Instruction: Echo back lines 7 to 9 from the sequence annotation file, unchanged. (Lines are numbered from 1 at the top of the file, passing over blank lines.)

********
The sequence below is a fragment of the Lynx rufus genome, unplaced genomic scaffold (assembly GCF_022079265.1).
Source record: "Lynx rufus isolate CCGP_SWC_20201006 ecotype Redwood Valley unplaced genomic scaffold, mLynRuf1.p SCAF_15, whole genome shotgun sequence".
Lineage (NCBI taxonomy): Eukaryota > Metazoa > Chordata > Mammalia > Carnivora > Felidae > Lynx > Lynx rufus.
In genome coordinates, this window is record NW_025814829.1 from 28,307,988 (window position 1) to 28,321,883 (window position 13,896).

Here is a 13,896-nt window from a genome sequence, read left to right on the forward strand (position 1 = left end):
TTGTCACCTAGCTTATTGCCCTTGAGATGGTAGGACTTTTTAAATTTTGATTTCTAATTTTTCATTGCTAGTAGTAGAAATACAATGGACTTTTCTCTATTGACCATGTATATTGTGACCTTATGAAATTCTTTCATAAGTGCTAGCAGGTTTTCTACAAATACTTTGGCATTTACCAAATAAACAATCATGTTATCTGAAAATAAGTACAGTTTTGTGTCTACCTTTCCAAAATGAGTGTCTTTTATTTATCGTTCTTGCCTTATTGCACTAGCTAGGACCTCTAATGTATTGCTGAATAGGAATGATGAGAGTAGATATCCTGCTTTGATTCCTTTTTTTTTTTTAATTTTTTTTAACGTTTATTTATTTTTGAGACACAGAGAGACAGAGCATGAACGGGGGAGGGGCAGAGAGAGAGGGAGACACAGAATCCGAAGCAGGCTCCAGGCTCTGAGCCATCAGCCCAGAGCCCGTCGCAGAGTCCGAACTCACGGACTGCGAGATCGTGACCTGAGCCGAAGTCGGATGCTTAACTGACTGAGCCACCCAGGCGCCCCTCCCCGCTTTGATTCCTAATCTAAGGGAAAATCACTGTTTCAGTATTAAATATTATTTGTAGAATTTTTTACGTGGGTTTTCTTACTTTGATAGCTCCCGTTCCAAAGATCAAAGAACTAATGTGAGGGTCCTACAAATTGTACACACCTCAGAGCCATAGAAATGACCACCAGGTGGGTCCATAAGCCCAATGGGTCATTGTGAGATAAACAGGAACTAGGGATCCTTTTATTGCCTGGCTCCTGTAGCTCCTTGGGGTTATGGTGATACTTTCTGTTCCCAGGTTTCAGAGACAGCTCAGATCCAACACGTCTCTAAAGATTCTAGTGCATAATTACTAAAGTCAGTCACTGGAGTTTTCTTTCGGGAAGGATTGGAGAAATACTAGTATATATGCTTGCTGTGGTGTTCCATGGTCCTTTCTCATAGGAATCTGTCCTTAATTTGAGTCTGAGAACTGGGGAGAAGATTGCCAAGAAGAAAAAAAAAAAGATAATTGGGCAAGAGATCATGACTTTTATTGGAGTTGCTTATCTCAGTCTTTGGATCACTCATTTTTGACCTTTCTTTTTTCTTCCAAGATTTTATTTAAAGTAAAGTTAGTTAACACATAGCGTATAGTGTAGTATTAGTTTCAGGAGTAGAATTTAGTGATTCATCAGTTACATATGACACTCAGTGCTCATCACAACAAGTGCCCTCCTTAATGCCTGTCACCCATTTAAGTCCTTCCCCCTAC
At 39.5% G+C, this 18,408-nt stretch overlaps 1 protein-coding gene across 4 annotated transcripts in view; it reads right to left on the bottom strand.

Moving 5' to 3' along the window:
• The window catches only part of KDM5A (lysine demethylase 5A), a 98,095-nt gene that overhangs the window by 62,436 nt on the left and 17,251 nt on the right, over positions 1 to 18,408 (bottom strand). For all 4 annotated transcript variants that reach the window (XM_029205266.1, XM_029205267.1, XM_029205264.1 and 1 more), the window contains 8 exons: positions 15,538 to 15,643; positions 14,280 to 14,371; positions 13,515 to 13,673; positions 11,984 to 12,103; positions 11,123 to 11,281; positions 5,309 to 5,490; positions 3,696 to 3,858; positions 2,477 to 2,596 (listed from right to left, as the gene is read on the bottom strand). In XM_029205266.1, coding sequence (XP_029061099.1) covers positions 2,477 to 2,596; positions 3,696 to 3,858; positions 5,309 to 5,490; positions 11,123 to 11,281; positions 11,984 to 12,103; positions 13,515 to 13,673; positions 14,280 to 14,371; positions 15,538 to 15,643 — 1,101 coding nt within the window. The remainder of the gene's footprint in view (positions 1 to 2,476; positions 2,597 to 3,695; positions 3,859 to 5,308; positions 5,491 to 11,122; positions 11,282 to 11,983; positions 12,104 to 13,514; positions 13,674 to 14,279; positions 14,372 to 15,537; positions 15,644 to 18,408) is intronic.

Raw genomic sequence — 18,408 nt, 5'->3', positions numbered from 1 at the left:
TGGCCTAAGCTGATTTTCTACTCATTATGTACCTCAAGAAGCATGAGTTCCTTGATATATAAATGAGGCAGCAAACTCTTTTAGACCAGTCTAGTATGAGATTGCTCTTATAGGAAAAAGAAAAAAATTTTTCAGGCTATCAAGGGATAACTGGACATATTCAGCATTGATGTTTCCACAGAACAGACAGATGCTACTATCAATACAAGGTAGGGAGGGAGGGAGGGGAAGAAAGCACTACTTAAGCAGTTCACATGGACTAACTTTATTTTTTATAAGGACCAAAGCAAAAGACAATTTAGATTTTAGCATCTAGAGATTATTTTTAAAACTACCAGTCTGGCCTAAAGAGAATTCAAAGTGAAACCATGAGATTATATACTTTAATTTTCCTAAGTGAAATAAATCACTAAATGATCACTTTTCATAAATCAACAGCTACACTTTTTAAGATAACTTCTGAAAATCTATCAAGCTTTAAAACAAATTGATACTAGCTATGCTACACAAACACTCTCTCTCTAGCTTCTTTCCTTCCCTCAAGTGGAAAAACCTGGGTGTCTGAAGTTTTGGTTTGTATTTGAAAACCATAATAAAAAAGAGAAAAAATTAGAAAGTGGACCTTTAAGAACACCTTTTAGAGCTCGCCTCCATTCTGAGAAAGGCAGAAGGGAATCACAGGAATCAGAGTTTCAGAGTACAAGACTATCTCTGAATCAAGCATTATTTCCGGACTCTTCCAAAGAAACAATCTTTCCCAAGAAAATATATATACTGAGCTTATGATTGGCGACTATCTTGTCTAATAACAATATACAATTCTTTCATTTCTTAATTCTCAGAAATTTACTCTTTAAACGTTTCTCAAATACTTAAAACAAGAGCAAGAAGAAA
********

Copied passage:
At 39.5% G+C, this 18,408-nt stretch overlaps 1 protein-coding gene across 4 annotated transcripts in view; it reads right to left on the bottom strand.

Moving 5' to 3' along the window:
• The window catches only part of KDM5A (lysine demethylase 5A), a 98,095-nt gene that overhangs the window by 62,436 nt on the left and 17,251 nt on the right, over positions 1 to 18,408 (bottom strand). For all 4 annotated transcript variants that reach the window (XM_029205266.1, XM_029205267.1, XM_029205264.1 and 1 more), the window contains 8 exons: positions 15,538 to 15,643; positions 14,280 to 14,371; positions 13,515 to 13,673; positions 11,984 to 12,103; positions 11,123 to 11,281; positions 5,309 to 5,490; positions 3,696 to 3,858; positions 2,477 to 2,596 (listed from right to left, as the gene is read on the bottom strand). In XM_029205266.1, coding sequence (XP_029061099.1) covers positions 2,477 to 2,596; positions 3,696 to 3,858; positions 5,309 to 5,490; positions 11,123 to 11,281; positions 11,984 to 12,103; positions 13,515 to 13,673; positions 14,280 to 14,371; positions 15,538 to 15,643 — 1,101 coding nt within the window. The remainder of the gene's footprint in view (positions 1 to 2,476; positions 2,597 to 3,695; positions 3,859 to 5,308; positions 5,491 to 11,122; positions 11,282 to 11,983; positions 12,104 to 13,514; positions 13,674 to 14,279; positions 14,372 to 15,537; positions 15,644 to 18,408) is intronic.